Dynamic inosinome profiles reveal novel patient stratification and gender-specific differences in glioblastoma

Domenico Alessandro Silvestris, Ernesto Picardi, Valeriana Cesarini, Bruno Fosso, Nicolò Mangraviti, Luca Massimi, Maurizio Martini, Graziano Pesole, Franco Locatelli, Angela Gallo

Research output: Contribution to journalArticle

Abstract

BACKGROUND: Adenosine-to-inosine (A-to-I) RNA editing is an essential post-transcriptional mechanism mediated by ADAR enzymes that have been recently associated with cancer.

RESULTS: Here, we characterize the inosinome signature in normal brain and de novo glioblastoma (GBM) using new metrics that re-stratify GBM patients according to their editing profiles and indicate this post-transcriptional event as a possible molecular mechanism for sexual dimorphism in GBM. We find that over 85% of de novo GBMs carry a deletion involving the genomic locus of ADAR3, which is specifically expressed in the brain. By analyzing RNA editing and patient outcomes, an intriguing gender-dependent link appears, with high editing of Alus shown to be beneficial only in male patients. We propose an inosinome-based molecular stratification of GBM patients that identifies two different GBM subgroups, INO-1 and INO-2, which can identify novel high-risk gender-specific patient groups for which more aggressive treatments may be necessary.

CONCLUSIONS: Our data provide a detailed picture of RNA editing landscape in normal brain and GBM, exploring A-to-I RNA editing regulation, disclosing unexpected editing implications for GBM patient stratification and identification of gender-dependent high-risk patients, and suggesting COG3 I/V as an eligible site for future personalized targeted gene therapy.

Original languageEnglish
Pages (from-to)33
JournalGenome Biology
Volume20
Issue number1
DOIs
Publication statusPublished - Feb 13 2019

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Glioblastoma
RNA
gender
stratification
RNA Editing
RNA editing
brain
Inosine
adenosine
Adenosine
sexual dimorphism
Brain
cancer
genomics
enzyme
gene therapy
gene
Sex Characteristics
Genetic Therapy
loci

Keywords

  • Adaptor Proteins, Vesicular Transport/genetics
  • Adenosine Deaminase/metabolism
  • Age Factors
  • Alu Elements
  • Astrocytes/metabolism
  • Brain/metabolism
  • Brain Neoplasms/genetics
  • Case-Control Studies
  • Cell Line, Tumor
  • Glioblastoma/genetics
  • HEK293 Cells
  • Humans
  • Inosine/metabolism
  • RNA Editing
  • Sex Factors

Cite this

Dynamic inosinome profiles reveal novel patient stratification and gender-specific differences in glioblastoma. / Silvestris, Domenico Alessandro; Picardi, Ernesto; Cesarini, Valeriana; Fosso, Bruno; Mangraviti, Nicolò; Massimi, Luca; Martini, Maurizio; Pesole, Graziano; Locatelli, Franco; Gallo, Angela.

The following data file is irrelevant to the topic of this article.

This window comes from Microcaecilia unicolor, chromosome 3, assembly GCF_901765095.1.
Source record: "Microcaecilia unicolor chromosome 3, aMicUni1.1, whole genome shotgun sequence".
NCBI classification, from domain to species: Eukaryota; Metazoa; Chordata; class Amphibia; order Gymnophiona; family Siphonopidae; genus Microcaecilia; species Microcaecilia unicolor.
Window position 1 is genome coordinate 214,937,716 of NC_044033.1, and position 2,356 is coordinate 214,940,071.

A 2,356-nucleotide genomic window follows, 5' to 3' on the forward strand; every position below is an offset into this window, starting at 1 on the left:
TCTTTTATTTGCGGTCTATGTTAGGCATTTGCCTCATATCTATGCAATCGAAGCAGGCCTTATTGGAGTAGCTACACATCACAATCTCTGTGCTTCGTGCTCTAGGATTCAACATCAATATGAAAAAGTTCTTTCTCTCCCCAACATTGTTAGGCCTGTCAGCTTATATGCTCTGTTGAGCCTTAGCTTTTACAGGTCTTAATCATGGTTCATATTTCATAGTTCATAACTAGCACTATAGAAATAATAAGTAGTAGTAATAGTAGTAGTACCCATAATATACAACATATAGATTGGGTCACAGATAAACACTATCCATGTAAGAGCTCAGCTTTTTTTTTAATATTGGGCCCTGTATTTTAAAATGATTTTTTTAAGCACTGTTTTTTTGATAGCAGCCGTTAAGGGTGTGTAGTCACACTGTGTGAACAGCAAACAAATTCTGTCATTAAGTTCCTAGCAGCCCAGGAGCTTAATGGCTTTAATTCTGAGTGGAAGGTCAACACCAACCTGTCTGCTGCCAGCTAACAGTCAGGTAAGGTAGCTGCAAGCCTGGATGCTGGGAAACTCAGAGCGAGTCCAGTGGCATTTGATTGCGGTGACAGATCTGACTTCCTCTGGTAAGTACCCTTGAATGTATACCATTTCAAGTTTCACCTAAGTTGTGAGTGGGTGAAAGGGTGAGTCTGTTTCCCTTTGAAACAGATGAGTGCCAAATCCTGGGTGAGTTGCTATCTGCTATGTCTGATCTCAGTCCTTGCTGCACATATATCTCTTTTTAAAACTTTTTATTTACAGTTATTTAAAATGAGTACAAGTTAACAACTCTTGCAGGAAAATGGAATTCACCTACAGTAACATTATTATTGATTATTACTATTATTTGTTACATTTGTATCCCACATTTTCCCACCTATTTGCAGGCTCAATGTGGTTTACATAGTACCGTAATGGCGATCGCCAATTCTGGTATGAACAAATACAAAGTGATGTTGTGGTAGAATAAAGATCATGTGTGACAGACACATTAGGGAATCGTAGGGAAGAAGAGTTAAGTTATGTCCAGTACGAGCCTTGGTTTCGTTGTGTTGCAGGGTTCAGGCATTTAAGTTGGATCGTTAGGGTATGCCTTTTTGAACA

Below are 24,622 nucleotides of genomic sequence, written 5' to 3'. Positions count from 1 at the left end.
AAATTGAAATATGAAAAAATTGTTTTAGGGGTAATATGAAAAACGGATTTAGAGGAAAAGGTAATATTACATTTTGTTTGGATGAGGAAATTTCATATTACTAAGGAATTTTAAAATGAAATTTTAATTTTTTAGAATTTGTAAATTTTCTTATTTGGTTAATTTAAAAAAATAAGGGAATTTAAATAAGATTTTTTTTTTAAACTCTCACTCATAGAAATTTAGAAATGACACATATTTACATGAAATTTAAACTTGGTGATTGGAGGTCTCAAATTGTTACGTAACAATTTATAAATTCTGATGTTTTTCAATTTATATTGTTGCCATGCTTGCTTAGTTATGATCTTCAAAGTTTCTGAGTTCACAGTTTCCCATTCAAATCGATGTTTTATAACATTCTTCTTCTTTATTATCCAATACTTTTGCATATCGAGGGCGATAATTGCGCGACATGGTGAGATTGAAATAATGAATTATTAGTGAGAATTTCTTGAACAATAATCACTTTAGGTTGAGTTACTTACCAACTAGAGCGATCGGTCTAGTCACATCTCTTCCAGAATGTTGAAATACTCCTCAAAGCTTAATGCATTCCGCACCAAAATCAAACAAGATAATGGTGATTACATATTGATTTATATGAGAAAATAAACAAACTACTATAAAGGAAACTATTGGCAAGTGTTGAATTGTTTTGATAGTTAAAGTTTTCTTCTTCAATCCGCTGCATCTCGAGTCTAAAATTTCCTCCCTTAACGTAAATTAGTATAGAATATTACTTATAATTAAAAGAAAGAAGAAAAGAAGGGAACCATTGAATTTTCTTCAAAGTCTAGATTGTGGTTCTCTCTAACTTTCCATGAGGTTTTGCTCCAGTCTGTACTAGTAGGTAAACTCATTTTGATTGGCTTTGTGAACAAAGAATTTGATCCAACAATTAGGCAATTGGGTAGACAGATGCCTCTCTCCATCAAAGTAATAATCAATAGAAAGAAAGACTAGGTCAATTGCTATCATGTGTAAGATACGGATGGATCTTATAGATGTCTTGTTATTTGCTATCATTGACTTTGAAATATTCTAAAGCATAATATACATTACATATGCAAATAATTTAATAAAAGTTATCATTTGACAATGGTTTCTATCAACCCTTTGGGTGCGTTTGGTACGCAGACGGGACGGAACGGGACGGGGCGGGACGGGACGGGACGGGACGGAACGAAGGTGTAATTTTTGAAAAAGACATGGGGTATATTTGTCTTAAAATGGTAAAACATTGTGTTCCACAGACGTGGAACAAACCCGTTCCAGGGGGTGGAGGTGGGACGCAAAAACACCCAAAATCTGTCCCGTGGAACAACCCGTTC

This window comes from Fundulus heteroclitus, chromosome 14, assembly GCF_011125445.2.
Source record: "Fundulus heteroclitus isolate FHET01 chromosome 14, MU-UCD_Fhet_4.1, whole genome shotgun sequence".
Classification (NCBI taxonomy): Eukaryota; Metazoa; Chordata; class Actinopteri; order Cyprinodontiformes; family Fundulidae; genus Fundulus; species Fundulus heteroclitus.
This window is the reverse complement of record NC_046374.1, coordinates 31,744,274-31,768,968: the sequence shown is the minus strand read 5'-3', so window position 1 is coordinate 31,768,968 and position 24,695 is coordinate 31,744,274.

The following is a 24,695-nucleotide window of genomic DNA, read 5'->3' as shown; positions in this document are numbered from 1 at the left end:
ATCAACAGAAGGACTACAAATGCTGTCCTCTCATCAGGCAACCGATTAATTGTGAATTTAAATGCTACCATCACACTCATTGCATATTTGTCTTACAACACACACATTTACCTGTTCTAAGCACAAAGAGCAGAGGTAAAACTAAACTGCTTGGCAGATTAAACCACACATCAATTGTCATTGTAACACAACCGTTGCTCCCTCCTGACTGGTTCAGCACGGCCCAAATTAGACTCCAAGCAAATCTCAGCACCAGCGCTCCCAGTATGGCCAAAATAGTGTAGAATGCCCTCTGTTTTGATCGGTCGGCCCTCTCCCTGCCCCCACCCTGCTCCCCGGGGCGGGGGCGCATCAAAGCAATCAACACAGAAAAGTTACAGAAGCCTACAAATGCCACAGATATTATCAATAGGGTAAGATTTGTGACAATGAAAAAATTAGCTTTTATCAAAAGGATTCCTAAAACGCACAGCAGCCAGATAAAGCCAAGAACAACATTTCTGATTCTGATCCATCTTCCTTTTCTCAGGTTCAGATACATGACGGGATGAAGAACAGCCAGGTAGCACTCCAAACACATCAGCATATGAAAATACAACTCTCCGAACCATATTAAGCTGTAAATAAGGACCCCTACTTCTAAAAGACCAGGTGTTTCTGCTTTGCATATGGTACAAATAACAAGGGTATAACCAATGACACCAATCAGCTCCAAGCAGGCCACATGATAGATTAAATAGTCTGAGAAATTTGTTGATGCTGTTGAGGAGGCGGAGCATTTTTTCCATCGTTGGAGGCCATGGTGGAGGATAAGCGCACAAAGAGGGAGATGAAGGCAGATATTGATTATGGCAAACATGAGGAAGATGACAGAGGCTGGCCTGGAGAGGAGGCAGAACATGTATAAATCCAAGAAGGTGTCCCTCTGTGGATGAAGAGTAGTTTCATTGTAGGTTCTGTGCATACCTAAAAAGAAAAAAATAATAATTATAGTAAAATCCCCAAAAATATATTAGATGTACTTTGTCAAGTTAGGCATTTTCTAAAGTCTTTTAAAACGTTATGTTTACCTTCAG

In: Genome Biology, Vol. 20, No. 1, 13.02.2019, p. 33.

Research output: Contribution to journalArticle

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AU - Mangraviti, Nicolò

AU - Massimi, Luca

AU - Martini, Maurizio

AU - Pesole, Graziano

AU - Locatelli, Franco

AU - Gallo, Angela

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AB - BACKGROUND: Adenosine-to-inosine (A-to-I) RNA editing is an essential post-transcriptional mechanism mediated by ADAR enzymes that have been recently associated with cancer.RESULTS: Here, we characterize the inosinome signature in normal brain and de novo glioblastoma (GBM) using new metrics that re-stratify GBM patients according to their editing profiles and indicate this post-transcriptional event as a possible molecular mechanism for sexual dimorphism in GBM. We find that over 85% of de novo GBMs carry a deletion involving the genomic locus of ADAR3, which is specifically expressed in the brain. By analyzing RNA editing and patient outcomes, an intriguing gender-dependent link appears, with high editing of Alus shown to be beneficial only in male patients. We propose an inosinome-based molecular stratification of GBM patients that identifies two different GBM subgroups, INO-1 and INO-2, which can identify novel high-risk gender-specific patient groups for which more aggressive treatments may be necessary.CONCLUSIONS: Our data provide a detailed picture of RNA editing landscape in normal brain and GBM, exploring A-to-I RNA editing regulation, disclosing unexpected editing implications for GBM patient stratification and identification of gender-dependent high-risk patients, and suggesting COG3 I/V as an eligible site for future personalized targeted gene therapy.

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